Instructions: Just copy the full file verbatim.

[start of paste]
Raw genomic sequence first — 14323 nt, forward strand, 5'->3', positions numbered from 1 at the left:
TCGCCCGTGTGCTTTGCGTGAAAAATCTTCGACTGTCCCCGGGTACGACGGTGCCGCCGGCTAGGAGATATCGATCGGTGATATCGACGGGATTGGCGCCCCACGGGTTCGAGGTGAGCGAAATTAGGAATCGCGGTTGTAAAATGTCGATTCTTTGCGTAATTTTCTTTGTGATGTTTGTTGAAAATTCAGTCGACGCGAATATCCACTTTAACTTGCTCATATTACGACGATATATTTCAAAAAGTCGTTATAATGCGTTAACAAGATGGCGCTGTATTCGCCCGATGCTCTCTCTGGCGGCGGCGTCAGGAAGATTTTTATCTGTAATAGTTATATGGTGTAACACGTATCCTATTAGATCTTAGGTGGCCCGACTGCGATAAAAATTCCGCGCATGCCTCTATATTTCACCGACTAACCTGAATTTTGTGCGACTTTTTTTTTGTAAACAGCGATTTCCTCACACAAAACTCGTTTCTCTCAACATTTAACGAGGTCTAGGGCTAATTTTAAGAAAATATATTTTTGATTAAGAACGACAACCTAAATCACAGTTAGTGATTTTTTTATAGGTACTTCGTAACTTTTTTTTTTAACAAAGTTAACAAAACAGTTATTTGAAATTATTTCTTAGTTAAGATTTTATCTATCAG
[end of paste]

Raw genomic sequence first — 14323 nt, forward strand, 5'->3', positions numbered from 1 at the left:
TCGCCCGTGTGCTTTGCGTGAAAAATCTTCGACTGTCCCCGGGTACGACGGTGCCGCCGGCTAGGAGATATCGATCGGTGATATCGACGGGATTGGCGCCCCACGGGTTCGAGGTGAGCGAAATTAGGAATCGCGGTTGTAAAATGTCGATTCTTTGCGTAATTTTCTTTGTGATGTTTGTTGAAAATTCAGTCGACGCGAATATCCACTTTAACTTGCTCATATTACGACGATATATTTCAAAAAGTCGTTATAATGCGTTAACAAGATGGCGCTGTATTCGCCCGATGCTCTCTCTGGCGGCGGCGTCAGGAAGATTTTTATCTGTAATAGTTATATGGTGTAACACGTATCCTATTAGATCTTAGGTGGCCCGACTGCGATAAAAATTCCGCGCATGCCTCTATATTTCACCGACTAACCTGAATTTTGTGCGACTTTTTTTTTGTAAACAGCGATTTCCTCACACAAAACTCGTTTCTCTCAACATTTAACGAGGTCTAGGGCTAATTTTAAGAAAATATATTTTTGATTAAGAACGACAACCTAAATCACAGTTAGTGATTTTTTTATAGGTACTTCGTAACTTTTTTTTTTAACAAAGTTAACAAAACAGTTATTTGAAATTATTTCTTAGTTAAGATTTTATCTATCAG